These fourteen full chapters on Abraham stresses the importance of Abraham to God’s purpose. You can be sure this is a man that God wants us to learn from and emulate in our life. There is no doubt that both of these men, Abraham and Moses, are important figures in Israel’s history, and in God’s purpose, but the researchers believe that Moses is not as spiritually important to our day to day living by faith as Abraham is in his examples.
We will continue looking at Abram a little bit more closely. Did God look down from heaven until He spotted a man living in Ur of the Chaldean's who already had faith, and He said, “Now there is a man who will trust Me. I will call him, and work out My purpose in, and through him.”?
I Corinthians 1:26-31 For you see your calling, brethren, that not many wise according to the flesh, not many mighty, not many noble, are called. But God has chosen the foolish things of the world to put to shame the wise, and God has chosen the weak things of the world to put to shame the things that are mighty [Were things different with Abraham? He was already wise, already great, already educated? No! He was exactly the same as you and me.]; and the base things of the world and the things which are despised God has chosen, and the things which are not, to bring to nothing the things that are, that no flesh [nobody including Abraham] should glory in His presence. But of Him you are in Christ Jesus, who became for us wisdom from God—and righteousness and sanctification and redemption—that as it is written [Abram had to grow and overcome like everybody else.], “He who glories, let him glory in the Lord.”
I do not know why God chose Abram. We do know what God says, He does not need any of us. He did not need Abram, but He chose him. God has given us here in I Corinthians 1 a general pattern that indeed shows that He does not need any of us including Abram, otherwise our calling, or Abram’s calling, would be on the basis of works—the works of the individual called. Salvation is always by grace from beginning to end.
We will continue with Abram by going to Romans 3. In your mind’s eye you have to fit Abram into this description that is given, and know that like Abram did, God expects you and me to grow as well.
Romans 3:10-12 As it is written: “There is none righteous, no, not one; there is none who understands; there is none who seeks after God. They have all turned aside; they have together become unprofitable; there is none who does good, no not one.”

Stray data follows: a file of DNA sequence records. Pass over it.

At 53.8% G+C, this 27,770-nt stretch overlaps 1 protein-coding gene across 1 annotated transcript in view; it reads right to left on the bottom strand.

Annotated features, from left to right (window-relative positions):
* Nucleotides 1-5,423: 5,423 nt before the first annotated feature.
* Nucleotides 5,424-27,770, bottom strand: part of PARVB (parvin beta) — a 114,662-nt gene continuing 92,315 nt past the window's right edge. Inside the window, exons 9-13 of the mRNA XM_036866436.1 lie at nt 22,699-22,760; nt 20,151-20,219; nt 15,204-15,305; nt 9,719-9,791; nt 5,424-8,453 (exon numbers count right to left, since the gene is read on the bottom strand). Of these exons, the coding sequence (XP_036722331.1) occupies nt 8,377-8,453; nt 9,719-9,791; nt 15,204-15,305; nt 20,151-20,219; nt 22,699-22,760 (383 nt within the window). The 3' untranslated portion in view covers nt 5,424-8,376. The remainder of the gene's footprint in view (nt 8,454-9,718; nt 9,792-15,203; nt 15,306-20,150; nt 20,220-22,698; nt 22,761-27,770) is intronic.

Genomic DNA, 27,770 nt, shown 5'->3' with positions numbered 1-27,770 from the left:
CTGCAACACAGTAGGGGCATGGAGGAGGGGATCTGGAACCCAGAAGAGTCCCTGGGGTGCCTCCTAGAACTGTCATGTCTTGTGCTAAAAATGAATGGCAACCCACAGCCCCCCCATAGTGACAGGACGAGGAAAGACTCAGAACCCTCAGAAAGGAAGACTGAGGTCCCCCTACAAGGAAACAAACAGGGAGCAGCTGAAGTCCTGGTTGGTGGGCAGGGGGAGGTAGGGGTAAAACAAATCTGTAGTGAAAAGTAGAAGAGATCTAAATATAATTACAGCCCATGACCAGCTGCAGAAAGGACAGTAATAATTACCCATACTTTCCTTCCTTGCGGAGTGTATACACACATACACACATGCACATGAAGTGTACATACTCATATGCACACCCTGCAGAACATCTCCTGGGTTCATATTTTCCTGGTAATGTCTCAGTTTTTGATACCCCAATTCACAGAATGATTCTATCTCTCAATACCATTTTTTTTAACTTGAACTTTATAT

Again, remember my statement. I do not know why God chose Abram. I do know that God does no turn away from letting us know that He does not need any of us. We are all His creation. God is Creator, we are the clay, and that includes Abram. What God made out of Abram; He can do with us too. God should never be out of the picture and this covenant that you have made with God, the covenant in Genesis 12, is our point of belief that if He can do it with Abram, He can do it with us.
Do we understand that it is God who creates what truly becomes good in us? It was Jesus who stated in the book of Luke. I know you are familiar with this but I want to drill it into our minds.
Luke 18:19 So Jesus said to him, “Why do you call Me good? [You would think that if there was ever anyone good it was Jesus Christ.] No one is good but One, that is, God.”
God is always, with every person He calls, and this includes Abram, beginning His creative processes from ground zero. The clay is raw for everyone of us. It must be shaped. Let us look at Isaiah 51 and the first two verses.
Isaiah 51:1-2 “Listen to Me, you who follow after righteousness [This was the Israelitish people. Right now, when we apply it in this age, it is the church.], you who seek the Lord: Look to the rock from which you were hewn, and to the hole of the pit from which you were dug. [Who are they? Verse 2 tells us.] Look to Abraham your father, and to Sarah who bore you; for I called him alone, and blessed him and increased him.”
These two verses are written in what I would call a semi-derogatory sense. It is essentially saying regarding Abraham and Sarah, that they were nothing. God is saying, “I was the one who magnified them before your eyes.” “Here is this man,” He is again saying, “who is considered so highly by you the people who should be good judges.” Let us consider: is Abraham one you would consider a great man? He is not saying that those people should not consider him great. Yes, he was. He became a great man under the artistry and craftsmanship of God, so he is not trying to take that away from people. He should be highly respected.
God is not running Abraham down in any way. He is challenging the ones that this is directed to, to evaluate properly who and what really is important. It is what God makes of us. We have become part of the same covenant that Abraham was made part of so that God can create us into what He wants of us.
What God is saying here in Isaiah 51 is let us make sure that we set our sights properly. He is not taking away from the human greatness of Abraham. He is just reminding all of us that He was the one who created Abraham to be great.
There is more to this. We can add to it other personalities from the Bible. For instance, Job is to be highly respected and he speaks to us of hope. Hosea is another prophet of God, he shows in his life the love that God had, and still has for Israel. We admire them and that is fine, Abraham is the Bibles great example of faith.
Hebrews 11:6 Without faith it is impossible to please God.
You can sure that Abram pleased God.